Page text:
Possible link between hormone treatment and sexuality: study
In a study of 34 people, some adults were more likely to identify as homosexual or bisexual if their mother took progesterone while pregnant. But is just one of the many factors that might influence our sexuality, say scientists.
Pregnant women who take progesterone as part of hormone therapy may increase the likelihood that their child will identify as bisexual or homosexual.
Scientists have discovered that people whose mothers took progesterone while pregnant identify as heterosexual less often than those whose mother did not receive progesterone treatment.
Adult children of mothers who received hormone treatment are more likely to have thought about having sex with someone of the same sex than those in a control group, shows the new study.
“There are clear indications that they’re more open for having sex with someone of their own gender. The study also underpins a general point that we should be more careful with the type of medication we give to pregnant women, because it takes very little to influence the foetus,” says co-author Erik Lykke Mortensen from the Department of Public Health at the University of Copenhagen, Denmark.
The new study is published in the scientific journal Archives of Sexual Behaviour.
Sexuality is more than just hormones
Mortensen emphasises however, that sexual orientation should not be considered as a mere side effect of progesterone treatment in pregnant women.
Progesterone is found naturally in the body. And pregnant women run the risk of miscarriage if their level of progesterone is too low. Here, progesterone treatment can reduce this risk.
Many other things also influence sexual orientation, says Mortensen.
“Progesterone is just an example of the interaction between biology, environmental factors and development. No one is suggesting that something as complex as sexual orientation can be determined by a single hormone,” he says.
Studied just 34 people
The new study includes data from 34 Danes (17 men and women) born at the University Hospital in Copenhagen, Denmark, between 1959 and 1961, as part of the Copenhagen Perinatal Cohort.
All of them were born to mother’s who had been treated with progesterone (and no other form of hormone treatment) during their first two trimesters in order to avoid a miscarriage.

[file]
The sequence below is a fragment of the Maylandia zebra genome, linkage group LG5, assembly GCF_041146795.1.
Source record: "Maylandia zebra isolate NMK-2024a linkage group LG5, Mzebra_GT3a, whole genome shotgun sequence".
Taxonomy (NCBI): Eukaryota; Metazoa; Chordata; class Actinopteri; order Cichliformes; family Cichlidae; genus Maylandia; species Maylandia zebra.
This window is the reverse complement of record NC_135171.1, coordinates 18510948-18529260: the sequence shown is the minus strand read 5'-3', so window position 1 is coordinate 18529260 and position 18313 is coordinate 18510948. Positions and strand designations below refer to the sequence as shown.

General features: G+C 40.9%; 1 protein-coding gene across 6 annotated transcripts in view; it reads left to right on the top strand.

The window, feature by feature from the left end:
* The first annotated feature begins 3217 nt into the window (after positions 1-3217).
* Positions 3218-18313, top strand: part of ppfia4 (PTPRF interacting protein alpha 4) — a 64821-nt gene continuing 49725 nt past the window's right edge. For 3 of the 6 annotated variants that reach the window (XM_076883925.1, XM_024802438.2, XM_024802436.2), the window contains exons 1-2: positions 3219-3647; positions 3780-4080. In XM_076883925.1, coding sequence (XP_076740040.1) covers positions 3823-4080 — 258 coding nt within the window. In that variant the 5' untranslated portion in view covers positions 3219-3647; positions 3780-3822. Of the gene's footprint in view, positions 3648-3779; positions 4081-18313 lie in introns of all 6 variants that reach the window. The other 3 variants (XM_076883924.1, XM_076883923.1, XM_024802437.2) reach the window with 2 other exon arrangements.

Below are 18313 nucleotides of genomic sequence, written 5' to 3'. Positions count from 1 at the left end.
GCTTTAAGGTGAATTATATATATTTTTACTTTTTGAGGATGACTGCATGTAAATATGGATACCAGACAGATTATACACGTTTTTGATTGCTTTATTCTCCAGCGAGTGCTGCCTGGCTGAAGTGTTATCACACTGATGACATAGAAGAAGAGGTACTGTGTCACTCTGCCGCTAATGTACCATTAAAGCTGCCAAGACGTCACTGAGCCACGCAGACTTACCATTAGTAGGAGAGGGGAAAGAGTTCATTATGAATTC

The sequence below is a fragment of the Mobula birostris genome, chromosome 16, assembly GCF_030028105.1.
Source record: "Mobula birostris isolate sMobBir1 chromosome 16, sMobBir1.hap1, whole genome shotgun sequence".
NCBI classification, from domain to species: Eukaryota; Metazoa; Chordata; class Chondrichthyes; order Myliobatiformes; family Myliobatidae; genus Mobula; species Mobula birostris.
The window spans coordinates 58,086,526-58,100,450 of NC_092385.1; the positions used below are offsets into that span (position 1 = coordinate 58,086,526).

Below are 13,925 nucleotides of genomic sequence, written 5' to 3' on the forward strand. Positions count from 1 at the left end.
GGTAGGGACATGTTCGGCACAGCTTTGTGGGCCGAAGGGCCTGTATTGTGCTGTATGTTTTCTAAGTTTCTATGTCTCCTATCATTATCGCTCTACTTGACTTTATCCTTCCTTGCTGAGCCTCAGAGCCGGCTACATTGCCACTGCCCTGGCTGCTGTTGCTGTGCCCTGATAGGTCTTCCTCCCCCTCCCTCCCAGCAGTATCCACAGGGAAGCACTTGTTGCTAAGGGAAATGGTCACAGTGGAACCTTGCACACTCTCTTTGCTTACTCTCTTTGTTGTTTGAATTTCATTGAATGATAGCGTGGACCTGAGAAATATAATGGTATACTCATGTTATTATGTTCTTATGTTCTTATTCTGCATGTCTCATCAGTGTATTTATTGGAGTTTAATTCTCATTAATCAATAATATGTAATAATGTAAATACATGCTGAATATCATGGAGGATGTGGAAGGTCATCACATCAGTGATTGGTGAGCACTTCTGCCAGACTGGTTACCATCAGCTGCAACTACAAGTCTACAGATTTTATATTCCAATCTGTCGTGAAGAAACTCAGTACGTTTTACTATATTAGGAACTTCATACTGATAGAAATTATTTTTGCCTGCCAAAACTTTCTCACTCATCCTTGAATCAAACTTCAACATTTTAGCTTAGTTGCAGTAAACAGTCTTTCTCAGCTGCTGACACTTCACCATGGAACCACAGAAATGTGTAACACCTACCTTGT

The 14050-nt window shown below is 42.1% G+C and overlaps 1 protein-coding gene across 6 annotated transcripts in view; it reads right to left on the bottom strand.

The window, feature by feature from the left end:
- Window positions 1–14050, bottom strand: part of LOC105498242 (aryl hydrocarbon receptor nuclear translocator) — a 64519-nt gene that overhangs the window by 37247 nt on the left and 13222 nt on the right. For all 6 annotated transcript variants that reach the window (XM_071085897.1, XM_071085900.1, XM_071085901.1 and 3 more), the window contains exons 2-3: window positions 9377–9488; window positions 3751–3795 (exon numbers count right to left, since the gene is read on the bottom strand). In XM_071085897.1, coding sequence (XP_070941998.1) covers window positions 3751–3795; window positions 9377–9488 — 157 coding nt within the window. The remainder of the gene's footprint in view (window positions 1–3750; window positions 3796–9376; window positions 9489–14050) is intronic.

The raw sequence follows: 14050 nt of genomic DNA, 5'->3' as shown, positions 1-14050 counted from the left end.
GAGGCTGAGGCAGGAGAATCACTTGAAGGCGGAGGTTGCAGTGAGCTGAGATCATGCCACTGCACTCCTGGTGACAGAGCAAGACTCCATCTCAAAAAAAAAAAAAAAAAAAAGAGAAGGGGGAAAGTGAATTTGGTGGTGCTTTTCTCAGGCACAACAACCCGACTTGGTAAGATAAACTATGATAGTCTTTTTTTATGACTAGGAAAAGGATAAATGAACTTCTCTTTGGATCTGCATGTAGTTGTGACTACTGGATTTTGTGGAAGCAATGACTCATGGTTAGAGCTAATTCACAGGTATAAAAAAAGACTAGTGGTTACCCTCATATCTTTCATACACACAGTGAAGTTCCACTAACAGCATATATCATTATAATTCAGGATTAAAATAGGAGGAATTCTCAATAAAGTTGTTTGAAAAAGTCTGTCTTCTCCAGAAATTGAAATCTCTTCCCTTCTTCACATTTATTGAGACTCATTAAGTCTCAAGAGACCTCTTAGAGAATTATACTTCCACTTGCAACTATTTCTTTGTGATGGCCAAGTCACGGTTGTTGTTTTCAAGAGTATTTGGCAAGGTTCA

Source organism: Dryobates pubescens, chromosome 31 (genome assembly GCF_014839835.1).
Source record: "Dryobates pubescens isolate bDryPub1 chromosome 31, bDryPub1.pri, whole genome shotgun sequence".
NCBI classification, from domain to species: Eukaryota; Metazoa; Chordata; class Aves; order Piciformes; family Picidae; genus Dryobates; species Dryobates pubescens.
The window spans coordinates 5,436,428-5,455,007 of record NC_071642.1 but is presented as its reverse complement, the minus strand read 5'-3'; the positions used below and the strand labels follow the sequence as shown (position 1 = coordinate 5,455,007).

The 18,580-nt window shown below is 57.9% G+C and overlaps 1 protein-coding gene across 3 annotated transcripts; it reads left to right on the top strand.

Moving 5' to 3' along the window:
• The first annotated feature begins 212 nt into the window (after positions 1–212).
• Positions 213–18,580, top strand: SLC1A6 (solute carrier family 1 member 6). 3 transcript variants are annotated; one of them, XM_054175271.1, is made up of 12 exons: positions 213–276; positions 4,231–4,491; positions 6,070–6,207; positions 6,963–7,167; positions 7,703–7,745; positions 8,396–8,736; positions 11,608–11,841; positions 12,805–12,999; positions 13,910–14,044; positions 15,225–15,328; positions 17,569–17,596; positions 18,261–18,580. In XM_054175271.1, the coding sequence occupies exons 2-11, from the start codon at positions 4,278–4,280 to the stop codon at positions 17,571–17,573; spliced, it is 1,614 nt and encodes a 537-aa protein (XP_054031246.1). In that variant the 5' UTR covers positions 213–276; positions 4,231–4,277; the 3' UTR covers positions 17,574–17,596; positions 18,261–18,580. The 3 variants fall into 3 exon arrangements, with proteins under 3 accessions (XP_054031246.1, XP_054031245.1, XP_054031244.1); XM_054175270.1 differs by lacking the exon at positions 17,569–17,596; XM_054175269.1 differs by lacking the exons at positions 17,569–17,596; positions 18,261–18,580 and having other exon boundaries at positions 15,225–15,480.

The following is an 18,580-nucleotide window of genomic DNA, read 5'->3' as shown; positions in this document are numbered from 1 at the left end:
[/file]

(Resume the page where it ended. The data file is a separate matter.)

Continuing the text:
When the children were approximately 23 they were asked to complete a questionnaire about their sexual orientation and interviewed by a psychologist. The results were compared with those from another group whose mothers were not treated with progesterone.
More people identified as gay or bisexual after hormone treatment
The results showed a greater tendency, especially among men, to identify as gay or bisexual if their mother had been treated with progesterone. This was around 20 per cent (five men and two women) compared to zero in the control group.
When asked if they had ever been attracted to a member of their own sex, approximately 30 per cent said yes (six men and four women), compared to six per cent in the control (zero men, two women). Almost eighteen percent said they were currently attracted to both sexes (three men and three women), compared to three per cent in the control (zero men, one woman).
Between 14.7 and 24.2 per cent said that they had some kind of sexual relationship with a member of their own sex, which compared to 0 to 9.1 per cent in the control group. Here sexual contact ranged from being fully undressed (17.6 per cent), intercourse (14.7 per cent), going to bed together (17.6), or masturbating in front of someone (24.2 per cent).
Larger studies needed to see a correlation
Professor Anja Pinborg from the Department of Clinical Medicine at the University of Copenhagen, Denmark, and a doctor at the fertility clinic at Hvidovre Hospital, thinks that more studies are needed before they can conclude whether there is a link between taking progesterone while pregnant and the child’s sexuality.
“I can see that the topic is interesting but I think that there’s too large uncertainties in the relationship between progesterone treatments and sexual orientation in this study with only 17 people in each group,” writes Anja in an email to ScienceNordic.
Mortensen agrees, but adds that “on the other hand this is the biggest study of it’s kind and there is a statistically significant relationship. In addition, the test group and the control group are matched much more carefully than usual.”
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Results are not surprising
Mortensen is not surprised by the results.
“It’s an old, but related idea, that sex hormones have an influence on how we develop as men and women and our sexuality. From that perspective, perhaps the results aren’t so surprising,” he says.
The primary difference between men and women are their hormones, which with the help of the y-chromosome are excreted in the man’s or the woman’s body, he says.
So when a foetus is exposed to hormones it may impact the hormonal processes, which influence our sexual orientation, says Mortensen.
But there is still more work to do to incorporate the many other interacting factors which influence our sexuality, he says.
“Even though we can see an effect, it’s not clear in what direction, and we need more studies and larger studies before we can say with certainty how progesterone during pregnancy plays a role and what other factors are involved,” says Mortensen.
Translated by: Catherine Jex
- 'Prenatal Exposure to Progesterone Affects Sexual Orientation in Humans', Archives of Sexual Behavior (2017), doi: 10.1007/s10508-016-0923-z